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National Audit Office report: Converting maintained schools to academies

Converting maintained schools to academies

Background to the report

Academies are publicly funded independent state schools. Converting maintained schools to academies has been at the heart of the government’s education policy for some time. At January 2018, 7,472 of the 21,538 state-funded schools in England (35%) were academies. Of these, 6,996 had converted from maintained schools and 476 were free schools. The Department for Education (the Department) provided revenue funding of £17.0 billion to academies in 2016-17, 35% of the total amount spent on schools. The Department’s main intervention for underperforming maintained schools is to direct them to become academies.

Academy trusts acquire substantial new freedoms and responsibilities that maintained schools do not have, including responsibility for financial as well as educational performance. It is therefore vital that the Department has assurance that academy trusts have capacity and capability to run academy schools well and that they can be trusted to manage large amounts of public money.


Content and scope of the report

This report focuses on the arrangements for converting schools to academies. We assessed:

  • the Department’s approach and the extent of conversion (Part One);
  • the robustness, cost and speed of the conversion process (Part Two); and
  • the availability of sponsors and multi-academy trusts to support schools to convert to academies (Part Three)

We did not examine the performance of schools once they have become academies. We also did not cover the Education and Skills Funding Agency’s regulation and oversight of academies, or its intervention in academies about which it has concerns.


3 Key facts converting maintained schools to academies social media


Report conclusions

By January 2018 the Department had converted nearly 7,000 maintained schools to academies, at an estimated cost of £745 million since 2010-11. Most of the academies had been performing well as maintained schools, making conversion relatively straightforward and the Department has rejected or deferred very few applications. It has, however, taken longer than intended to convert a sizeable proportion of underperforming schools that it considers will benefit most from academy status. More recently the Department has started to be more rigorous in its scrutiny of applicants’ financial sustainability and governance.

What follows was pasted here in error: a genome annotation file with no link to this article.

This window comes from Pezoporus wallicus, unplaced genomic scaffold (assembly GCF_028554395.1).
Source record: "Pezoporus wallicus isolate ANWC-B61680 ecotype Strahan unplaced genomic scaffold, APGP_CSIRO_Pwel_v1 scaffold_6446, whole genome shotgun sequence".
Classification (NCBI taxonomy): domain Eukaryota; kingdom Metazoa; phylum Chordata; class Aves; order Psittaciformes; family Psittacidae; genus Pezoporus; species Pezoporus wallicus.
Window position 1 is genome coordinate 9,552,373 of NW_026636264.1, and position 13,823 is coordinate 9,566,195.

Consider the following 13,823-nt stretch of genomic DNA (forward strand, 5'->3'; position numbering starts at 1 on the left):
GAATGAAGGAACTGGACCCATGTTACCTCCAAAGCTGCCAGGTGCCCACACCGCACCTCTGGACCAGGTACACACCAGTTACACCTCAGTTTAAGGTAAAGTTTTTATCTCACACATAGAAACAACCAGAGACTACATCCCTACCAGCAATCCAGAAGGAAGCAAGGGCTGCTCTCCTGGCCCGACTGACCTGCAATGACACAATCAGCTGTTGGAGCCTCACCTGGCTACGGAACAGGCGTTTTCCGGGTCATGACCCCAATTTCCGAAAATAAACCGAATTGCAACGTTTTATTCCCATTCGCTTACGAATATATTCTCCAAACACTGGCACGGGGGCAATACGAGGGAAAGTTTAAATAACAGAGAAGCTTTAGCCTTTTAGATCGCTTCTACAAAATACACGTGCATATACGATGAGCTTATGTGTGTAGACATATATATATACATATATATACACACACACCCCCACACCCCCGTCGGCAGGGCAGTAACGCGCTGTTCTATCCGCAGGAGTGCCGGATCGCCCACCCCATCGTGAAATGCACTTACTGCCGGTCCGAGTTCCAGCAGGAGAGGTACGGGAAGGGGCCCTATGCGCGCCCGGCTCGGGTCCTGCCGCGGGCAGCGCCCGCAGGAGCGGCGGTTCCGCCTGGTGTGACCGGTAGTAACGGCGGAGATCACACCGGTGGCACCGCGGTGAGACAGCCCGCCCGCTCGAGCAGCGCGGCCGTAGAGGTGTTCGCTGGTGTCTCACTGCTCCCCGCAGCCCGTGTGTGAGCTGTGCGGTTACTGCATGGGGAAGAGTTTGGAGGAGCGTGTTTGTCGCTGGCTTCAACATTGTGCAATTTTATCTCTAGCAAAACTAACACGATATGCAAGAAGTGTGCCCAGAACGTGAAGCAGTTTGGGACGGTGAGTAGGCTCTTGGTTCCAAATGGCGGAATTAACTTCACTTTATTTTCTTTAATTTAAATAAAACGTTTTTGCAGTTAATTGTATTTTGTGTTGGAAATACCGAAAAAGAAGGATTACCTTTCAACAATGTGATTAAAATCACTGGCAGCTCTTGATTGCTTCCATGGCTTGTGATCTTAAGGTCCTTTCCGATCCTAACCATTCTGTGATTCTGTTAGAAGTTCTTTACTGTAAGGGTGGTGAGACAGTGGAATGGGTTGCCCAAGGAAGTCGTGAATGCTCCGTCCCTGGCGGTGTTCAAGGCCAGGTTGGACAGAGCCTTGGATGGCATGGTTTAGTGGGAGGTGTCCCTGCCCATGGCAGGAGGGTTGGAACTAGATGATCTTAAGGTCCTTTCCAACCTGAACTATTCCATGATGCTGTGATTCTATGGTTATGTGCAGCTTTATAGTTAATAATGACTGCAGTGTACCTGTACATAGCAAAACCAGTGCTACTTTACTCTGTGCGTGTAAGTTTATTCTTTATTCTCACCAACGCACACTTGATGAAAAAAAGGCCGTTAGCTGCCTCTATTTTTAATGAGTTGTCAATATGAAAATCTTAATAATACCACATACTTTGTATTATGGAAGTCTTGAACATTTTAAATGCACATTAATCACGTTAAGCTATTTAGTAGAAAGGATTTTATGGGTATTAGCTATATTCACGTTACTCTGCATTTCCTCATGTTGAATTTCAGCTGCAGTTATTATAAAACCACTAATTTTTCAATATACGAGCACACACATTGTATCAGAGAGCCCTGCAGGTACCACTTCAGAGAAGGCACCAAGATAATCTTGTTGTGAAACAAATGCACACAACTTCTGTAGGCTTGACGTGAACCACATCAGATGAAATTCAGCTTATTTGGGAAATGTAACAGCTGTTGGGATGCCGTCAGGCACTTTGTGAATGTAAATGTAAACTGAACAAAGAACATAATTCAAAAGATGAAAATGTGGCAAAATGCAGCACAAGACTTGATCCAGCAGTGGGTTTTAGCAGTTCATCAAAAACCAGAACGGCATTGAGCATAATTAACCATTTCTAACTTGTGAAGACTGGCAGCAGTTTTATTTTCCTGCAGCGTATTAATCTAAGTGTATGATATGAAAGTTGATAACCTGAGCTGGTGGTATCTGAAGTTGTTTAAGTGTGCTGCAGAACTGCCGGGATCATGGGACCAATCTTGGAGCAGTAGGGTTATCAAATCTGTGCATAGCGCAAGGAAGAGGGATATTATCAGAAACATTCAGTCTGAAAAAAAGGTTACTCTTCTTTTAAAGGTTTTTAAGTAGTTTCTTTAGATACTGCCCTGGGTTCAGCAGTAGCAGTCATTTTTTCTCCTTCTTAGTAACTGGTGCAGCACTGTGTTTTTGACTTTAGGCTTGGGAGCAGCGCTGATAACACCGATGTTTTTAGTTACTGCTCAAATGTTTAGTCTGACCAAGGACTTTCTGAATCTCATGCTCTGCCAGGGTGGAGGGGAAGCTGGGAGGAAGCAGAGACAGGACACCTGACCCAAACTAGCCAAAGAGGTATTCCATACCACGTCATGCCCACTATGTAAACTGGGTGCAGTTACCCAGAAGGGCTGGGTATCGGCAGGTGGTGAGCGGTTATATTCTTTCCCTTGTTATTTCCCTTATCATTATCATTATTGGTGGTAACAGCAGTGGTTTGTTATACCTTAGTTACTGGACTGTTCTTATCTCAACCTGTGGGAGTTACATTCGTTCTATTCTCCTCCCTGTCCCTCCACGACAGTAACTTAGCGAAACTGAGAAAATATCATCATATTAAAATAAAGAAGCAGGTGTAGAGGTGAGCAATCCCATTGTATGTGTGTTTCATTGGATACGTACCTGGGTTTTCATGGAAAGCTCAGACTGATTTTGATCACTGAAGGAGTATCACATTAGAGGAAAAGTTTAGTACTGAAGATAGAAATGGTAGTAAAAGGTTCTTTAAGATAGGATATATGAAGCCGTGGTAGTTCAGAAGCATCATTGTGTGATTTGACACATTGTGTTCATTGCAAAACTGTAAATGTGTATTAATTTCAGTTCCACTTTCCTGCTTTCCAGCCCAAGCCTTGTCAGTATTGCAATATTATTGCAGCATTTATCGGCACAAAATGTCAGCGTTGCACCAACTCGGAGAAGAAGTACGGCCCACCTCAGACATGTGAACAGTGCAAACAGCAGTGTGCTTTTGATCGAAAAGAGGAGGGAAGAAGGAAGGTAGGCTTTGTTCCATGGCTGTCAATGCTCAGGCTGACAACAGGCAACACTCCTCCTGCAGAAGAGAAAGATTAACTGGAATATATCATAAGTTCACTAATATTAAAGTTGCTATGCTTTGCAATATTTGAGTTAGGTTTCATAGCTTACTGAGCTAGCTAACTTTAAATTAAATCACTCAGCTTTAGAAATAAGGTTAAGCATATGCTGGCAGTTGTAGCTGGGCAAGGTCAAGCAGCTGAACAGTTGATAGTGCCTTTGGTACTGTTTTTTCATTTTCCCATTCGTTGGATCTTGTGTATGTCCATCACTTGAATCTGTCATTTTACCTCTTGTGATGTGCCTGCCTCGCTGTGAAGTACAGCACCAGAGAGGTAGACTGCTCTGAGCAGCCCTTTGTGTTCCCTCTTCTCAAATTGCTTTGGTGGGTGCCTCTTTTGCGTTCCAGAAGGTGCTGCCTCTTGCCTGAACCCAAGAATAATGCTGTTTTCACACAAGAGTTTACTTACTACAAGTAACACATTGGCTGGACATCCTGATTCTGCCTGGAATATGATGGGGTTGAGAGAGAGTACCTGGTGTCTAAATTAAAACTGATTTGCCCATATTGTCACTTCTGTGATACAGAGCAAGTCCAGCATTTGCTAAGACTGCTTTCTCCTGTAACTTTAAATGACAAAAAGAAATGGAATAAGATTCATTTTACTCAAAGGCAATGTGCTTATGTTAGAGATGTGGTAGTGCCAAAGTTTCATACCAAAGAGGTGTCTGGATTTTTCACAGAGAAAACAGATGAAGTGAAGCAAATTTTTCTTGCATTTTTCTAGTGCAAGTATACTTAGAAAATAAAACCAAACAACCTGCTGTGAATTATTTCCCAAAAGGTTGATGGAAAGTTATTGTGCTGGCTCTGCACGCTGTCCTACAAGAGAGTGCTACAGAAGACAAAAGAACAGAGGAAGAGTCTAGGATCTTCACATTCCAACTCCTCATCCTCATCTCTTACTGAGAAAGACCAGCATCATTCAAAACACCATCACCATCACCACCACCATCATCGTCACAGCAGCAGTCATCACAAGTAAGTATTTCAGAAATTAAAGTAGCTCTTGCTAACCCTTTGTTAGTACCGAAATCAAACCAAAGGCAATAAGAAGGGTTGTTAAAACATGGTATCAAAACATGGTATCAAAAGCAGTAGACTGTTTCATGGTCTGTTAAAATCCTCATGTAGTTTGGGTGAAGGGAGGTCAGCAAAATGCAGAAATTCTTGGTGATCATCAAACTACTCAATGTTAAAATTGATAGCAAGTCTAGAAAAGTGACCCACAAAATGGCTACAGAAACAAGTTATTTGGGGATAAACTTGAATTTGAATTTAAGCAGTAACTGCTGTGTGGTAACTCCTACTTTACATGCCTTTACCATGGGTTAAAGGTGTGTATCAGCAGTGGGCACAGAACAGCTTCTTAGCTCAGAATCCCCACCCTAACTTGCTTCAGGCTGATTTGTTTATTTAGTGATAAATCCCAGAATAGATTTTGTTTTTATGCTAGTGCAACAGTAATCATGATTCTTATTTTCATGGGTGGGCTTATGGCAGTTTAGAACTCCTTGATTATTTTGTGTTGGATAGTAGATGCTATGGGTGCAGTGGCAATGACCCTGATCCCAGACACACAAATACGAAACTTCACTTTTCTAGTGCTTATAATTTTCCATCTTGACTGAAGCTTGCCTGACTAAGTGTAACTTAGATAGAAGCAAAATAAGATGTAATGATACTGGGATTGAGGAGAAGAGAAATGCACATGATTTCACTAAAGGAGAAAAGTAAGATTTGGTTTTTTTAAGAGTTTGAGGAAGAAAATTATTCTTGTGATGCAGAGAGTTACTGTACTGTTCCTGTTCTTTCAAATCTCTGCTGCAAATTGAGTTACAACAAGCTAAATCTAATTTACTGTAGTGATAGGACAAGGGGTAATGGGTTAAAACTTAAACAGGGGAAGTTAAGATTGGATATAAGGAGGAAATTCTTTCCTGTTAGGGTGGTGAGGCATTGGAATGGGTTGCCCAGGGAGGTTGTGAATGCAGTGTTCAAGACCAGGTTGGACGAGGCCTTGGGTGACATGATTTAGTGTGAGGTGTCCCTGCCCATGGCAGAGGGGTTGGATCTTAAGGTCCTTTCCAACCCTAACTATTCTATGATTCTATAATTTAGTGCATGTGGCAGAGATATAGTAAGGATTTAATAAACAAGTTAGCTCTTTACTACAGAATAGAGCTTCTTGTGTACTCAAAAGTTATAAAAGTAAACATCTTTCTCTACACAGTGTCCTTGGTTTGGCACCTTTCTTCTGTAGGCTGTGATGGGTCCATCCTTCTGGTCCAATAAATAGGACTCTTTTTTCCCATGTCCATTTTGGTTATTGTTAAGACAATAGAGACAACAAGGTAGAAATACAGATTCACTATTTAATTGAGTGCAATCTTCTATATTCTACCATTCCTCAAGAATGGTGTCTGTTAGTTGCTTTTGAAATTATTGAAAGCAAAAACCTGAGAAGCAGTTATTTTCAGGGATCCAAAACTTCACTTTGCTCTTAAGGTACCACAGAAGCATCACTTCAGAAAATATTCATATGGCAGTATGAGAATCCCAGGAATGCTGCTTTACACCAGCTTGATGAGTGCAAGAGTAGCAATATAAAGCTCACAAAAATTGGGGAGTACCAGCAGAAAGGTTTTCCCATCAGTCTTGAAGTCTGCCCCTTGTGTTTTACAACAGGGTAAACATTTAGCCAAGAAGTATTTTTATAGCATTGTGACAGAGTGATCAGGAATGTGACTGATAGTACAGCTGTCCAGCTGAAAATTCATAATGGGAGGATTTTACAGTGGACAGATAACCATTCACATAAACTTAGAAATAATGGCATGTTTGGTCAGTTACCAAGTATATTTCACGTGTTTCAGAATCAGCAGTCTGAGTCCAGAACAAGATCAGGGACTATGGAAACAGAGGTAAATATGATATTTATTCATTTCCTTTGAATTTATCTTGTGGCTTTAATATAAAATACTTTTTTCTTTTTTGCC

Challenges are likely to increase in the future. The Department has not explicitly set out its current policy, but it is unclear how feasible it will be for it to continue to convert large numbers of schools. Most schools that are still maintained by local authorities are primary schools. These include small, sometimes remote, schools that tend to be less easy to integrate into multi-academy trusts. There is substantial variation across the country, in the relative proportions of maintained schools and academies and in the availability and capacity of sponsors to support schools most in need. This complicated position means that it is incumbent on the Department to clarify its policy and make sure that the school system is coherent with all of its parts working effectively together. This will be crucial to secure value for money and provide children with access to good end-to-end schooling.

(Page 12)



Publication details:

ISBN: 9781786041739 [Buy a copy]

HC: 720, 2017-19

Published date: February 22, 2018